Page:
It is from the blood soaked, racist history of the US ruling system that white nationalists find their true bearings. Yet much of the pressure being placed on Trump to condemn white supremacists has relied on US exceptionalism’s multi-layered mythology. Enter Paul Krugman, long time journalist of the New York Times. In a recent opinion piece, Krugman blasts Trump for being “un-American.” Krugman argues that Trump’s racism, aversion to criticism, and boastful demeanor make him unfit to identify with the lauded values of the American nation-state.

Krugman’s use of US exceptionalism to oppose Trump reveals the landscape of Washington’s internal crisis. The internal crisis in Washington is a reflection of the broader crisis of the system of imperialism. US imperialism cannot offer reforms to provide relief from the chronic joblessness, poverty, and dispossession that characterizes life for over half of the US population. It cannot scale back the militarization of US society for fear that these conditions will cause popular unrest of an unmanageable variety. And US imperialism needs endless war regardless of whether it threatens to turn humanity into nuclear dust, lest the system risk the further loss of influence over the direction of the planet.

Washington can no longer wash away the reality of who it serves or what role it plays in reproducing white supremacy. In contrast to Krugman’s assertions, “real Americans” do in fact believe that their nation reigns superior over all others because of its affiliation with whiteness and empire. However, this superiority complex comes at the expense of humanity. The US exceptionalism narrative was written by those who have become wealthy from the labor of poor and oppressed people landlocked in its borders. What Krugman seeks is not an end to white supremacy, but a more acceptable form of it.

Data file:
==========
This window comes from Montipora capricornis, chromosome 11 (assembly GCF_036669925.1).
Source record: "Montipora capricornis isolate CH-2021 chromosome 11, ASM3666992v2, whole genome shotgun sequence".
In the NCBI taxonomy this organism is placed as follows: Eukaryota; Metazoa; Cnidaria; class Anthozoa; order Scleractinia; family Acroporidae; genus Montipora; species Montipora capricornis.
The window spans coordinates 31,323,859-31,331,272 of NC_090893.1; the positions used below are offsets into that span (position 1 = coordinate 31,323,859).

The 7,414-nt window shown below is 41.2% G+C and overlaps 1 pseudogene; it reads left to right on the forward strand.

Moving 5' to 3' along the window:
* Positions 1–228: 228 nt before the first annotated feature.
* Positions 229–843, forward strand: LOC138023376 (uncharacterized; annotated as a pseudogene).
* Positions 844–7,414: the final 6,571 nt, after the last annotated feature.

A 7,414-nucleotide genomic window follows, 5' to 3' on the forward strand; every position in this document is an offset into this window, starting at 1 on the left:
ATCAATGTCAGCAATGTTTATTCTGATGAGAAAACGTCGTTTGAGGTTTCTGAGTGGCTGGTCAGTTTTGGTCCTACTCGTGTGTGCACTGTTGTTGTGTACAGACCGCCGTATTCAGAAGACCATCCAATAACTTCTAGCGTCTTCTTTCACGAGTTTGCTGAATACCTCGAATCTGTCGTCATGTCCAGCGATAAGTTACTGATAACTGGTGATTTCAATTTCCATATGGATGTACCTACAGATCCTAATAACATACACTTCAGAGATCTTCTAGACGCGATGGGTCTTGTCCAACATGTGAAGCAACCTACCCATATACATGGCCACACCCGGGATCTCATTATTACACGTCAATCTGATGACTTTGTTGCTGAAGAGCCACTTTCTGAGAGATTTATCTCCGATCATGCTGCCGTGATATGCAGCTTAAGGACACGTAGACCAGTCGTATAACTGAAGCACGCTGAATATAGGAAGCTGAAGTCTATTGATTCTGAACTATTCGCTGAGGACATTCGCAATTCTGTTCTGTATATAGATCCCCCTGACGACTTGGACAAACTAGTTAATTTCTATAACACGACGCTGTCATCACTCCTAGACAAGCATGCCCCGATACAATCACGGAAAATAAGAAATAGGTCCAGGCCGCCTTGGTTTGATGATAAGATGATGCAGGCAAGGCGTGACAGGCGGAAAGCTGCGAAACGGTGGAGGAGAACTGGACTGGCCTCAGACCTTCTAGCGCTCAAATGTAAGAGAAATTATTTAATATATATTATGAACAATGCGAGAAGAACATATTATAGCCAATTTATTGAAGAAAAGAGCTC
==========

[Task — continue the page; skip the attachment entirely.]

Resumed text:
White supremacy is an indispensable piece of the puzzle that is US imperialism. White supremacists should be confronted, but the repressive state apparatus that enforces war, racism, and poverty from a position of power should be confronted too.  Ruling class antipathy toward white supremacists is disingenuous and represents little more than a trap. The Democrats and Republicans who oppose Trump’s lack of response to Charlottesville have different concerns all together. Their primary aim is to neutralize Trump on the questions of war with Russia. Every criticism that comes out of the mouths of the likes of Krugman amounts to nothing more than a lecture on Trump’s character. This becomes even more evident when the silence of the Democrats and Republicans on support for Ukrainian fascists and Venezuelan oligarchs is taken into account. For the ruling class, white supremacists are nothing but a proxy to achieve broader ends.

Nazis and white supremacists were not made by Trump. They, and he, were made by a system that supports forces of reaction to destabilize independent nations. They were made by a deportation and incarceration regime that terrorizes millions of Black Americans and undocumented immigrants every day. White supremacists could not exist without the deep class division sewn by system that keeps Black workers in far worse a condition than their white counterparts. These conditions have created an internal crisis in Washington, the future of which remains to be seen.